Dear Minister Aglukkaq,

 There is a fatal flaw in the Food and Drugs Act which renders Health Canada powerless to regulate dietary supplements.  That flaw is its use-based definition of “drug” that “… includes any substance … represented for use in the … treatment, mitigation, or prevention of a disease, disorder or abnormal physical  state …”.  By this definition, foods such as the following are magically transformed into “drugs”:  oranges for preventing scurvy, prunes for relieving constipation, milk for building bones, carrots for vision, oat bran for lowering cholesterol, milk for ulcers, green tea for antioxidants, garlic for lowering blood pressure, whole wheat for dietary fibre, cherries for relieving gout, peppermint for soothing the digestive tract, fish as brain food, breath mints for halitosis, water for preventing dehydration, and all foods that prevent starvation.

              This statutory definition appears to give Health Canada the power to declare whatever it wishes to be a “drug”.  And that is exactly its flaw.  It is so vague as to be unenforceable in any court of law.  This use-based definition violates the “void for vagueness” and “over breath” doctrines under section 7 of the Charter of Rights and Freedoms.

              It doesn’t stop there.  Every regulation that is derived from this flawed definition of “drug” is necessarily also unenforceable in any court of law.  In other words, all of the NHP Regulations which treat  dietary supplements as if they were “drugs” are legally null and void, including the NPN product licensing scheme.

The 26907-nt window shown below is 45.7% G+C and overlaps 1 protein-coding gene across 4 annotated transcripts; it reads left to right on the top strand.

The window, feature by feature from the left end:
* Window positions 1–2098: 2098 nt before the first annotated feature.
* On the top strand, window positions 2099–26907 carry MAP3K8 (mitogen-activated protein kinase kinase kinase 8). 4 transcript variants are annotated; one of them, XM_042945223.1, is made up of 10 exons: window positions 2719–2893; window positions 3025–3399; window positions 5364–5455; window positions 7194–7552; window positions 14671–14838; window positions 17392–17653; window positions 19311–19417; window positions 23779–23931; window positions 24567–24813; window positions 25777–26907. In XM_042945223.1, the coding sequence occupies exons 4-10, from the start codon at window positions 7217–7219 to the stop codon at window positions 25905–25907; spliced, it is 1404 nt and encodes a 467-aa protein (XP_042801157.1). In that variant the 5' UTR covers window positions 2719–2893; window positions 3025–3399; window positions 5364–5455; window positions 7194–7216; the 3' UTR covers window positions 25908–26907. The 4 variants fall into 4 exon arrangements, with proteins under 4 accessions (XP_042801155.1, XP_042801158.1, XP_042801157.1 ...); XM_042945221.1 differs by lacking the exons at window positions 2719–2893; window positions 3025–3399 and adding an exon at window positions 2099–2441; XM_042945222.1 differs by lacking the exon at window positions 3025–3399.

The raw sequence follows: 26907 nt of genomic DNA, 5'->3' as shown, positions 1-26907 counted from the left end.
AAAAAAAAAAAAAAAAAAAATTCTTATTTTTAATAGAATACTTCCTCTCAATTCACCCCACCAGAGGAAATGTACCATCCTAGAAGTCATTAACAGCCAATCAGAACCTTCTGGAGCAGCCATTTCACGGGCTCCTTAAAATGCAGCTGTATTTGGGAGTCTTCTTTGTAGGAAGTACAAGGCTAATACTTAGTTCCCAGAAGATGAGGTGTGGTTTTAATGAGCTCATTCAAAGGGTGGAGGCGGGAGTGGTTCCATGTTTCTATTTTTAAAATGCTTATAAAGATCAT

Minister Aglukkaq, you have the opportunity to return Health Canada to fulfilling its proper legal mandate.  A minor amendment to the Food and Drugs Act would be a major step in this regard.  Simply insert “other than food, food derivatives, and dietary supplements” into the statutory definition of “drug”, as indicated in the example below:

 

“Drug” includes any substance or mixture of substances – other than food, food derivatives and dietary supplementsmanufactured, sold or represented for use in

(a)     The diagnosis, treatment, mitigation or prevention of a disease, disorder or abnormal physical state, or its symptoms, in human beings or animals.

(b)     Restoring, correcting or modifying organic functions in human beings or animals, or

(c)      Disinfection in premises in which food is manufactured, prepared or kept.

 Yours most sincerely,

 Robert K. Jefferson

 

Dietary Supplement Protective Union

1 Yonge St., (Ste. 1801), Toronto, ON  M1E 5W7

www.dspu.ca